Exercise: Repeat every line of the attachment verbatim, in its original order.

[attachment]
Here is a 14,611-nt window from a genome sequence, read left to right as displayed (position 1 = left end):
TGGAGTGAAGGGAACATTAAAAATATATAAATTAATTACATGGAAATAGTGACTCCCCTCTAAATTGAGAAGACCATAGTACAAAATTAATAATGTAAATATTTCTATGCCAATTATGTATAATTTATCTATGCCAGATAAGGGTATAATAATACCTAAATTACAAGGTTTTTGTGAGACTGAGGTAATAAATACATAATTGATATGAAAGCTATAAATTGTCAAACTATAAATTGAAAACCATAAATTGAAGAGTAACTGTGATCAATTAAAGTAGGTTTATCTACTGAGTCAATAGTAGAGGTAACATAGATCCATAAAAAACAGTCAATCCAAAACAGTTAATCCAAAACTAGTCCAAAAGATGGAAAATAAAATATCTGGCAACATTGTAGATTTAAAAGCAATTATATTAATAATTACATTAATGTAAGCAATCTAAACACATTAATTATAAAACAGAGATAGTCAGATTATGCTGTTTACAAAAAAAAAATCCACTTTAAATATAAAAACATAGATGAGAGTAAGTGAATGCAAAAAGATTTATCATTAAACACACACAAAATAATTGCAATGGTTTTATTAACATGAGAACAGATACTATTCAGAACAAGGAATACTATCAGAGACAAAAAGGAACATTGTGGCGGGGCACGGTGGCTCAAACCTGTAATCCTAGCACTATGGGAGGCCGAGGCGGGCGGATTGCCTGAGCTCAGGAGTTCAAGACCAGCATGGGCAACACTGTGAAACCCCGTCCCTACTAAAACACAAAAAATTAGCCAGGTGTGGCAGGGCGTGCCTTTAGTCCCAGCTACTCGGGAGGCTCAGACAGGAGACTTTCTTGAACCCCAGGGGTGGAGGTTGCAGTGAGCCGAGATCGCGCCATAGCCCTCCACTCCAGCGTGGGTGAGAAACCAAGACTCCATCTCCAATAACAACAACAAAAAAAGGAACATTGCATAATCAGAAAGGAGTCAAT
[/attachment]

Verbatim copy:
Here is a 14,611-nt window from a genome sequence, read left to right as displayed (position 1 = left end):
TGGAGTGAAGGGAACATTAAAAATATATAAATTAATTACATGGAAATAGTGACTCCCCTCTAAATTGAGAAGACCATAGTACAAAATTAATAATGTAAATATTTCTATGCCAATTATGTATAATTTATCTATGCCAGATAAGGGTATAATAATACCTAAATTACAAGGTTTTTGTGAGACTGAGGTAATAAATACATAATTGATATGAAAGCTATAAATTGTCAAACTATAAATTGAAAACCATAAATTGAAGAGTAACTGTGATCAATTAAAGTAGGTTTATCTACTGAGTCAATAGTAGAGGTAACATAGATCCATAAAAAACAGTCAATCCAAAACAGTTAATCCAAAACTAGTCCAAAAGATGGAAAATAAAATATCTGGCAACATTGTAGATTTAAAAGCAATTATATTAATAATTACATTAATGTAAGCAATCTAAACACATTAATTATAAAACAGAGATAGTCAGATTATGCTGTTTACAAAAAAAAAATCCACTTTAAATATAAAAACATAGATGAGAGTAAGTGAATGCAAAAAGATTTATCATTAAACACACACAAAATAATTGCAATGGTTTTATTAACATGAGAACAGATACTATTCAGAACAAGGAATACTATCAGAGACAAAAAGGAACATTGTGGCGGGGCACGGTGGCTCAAACCTGTAATCCTAGCACTATGGGAGGCCGAGGCGGGCGGATTGCCTGAGCTCAGGAGTTCAAGACCAGCATGGGCAACACTGTGAAACCCCGTCCCTACTAAAACACAAAAAATTAGCCAGGTGTGGCAGGGCGTGCCTTTAGTCCCAGCTACTCGGGAGGCTCAGACAGGAGACTTTCTTGAACCCCAGGGGTGGAGGTTGCAGTGAGCCGAGATCGCGCCATAGCCCTCCACTCCAGCGTGGGTGAGAAACCAAGACTCCATCTCCAATAACAACAACAAAAAAAGGAACATTGCATAATCAGAAAGGAGTCAAT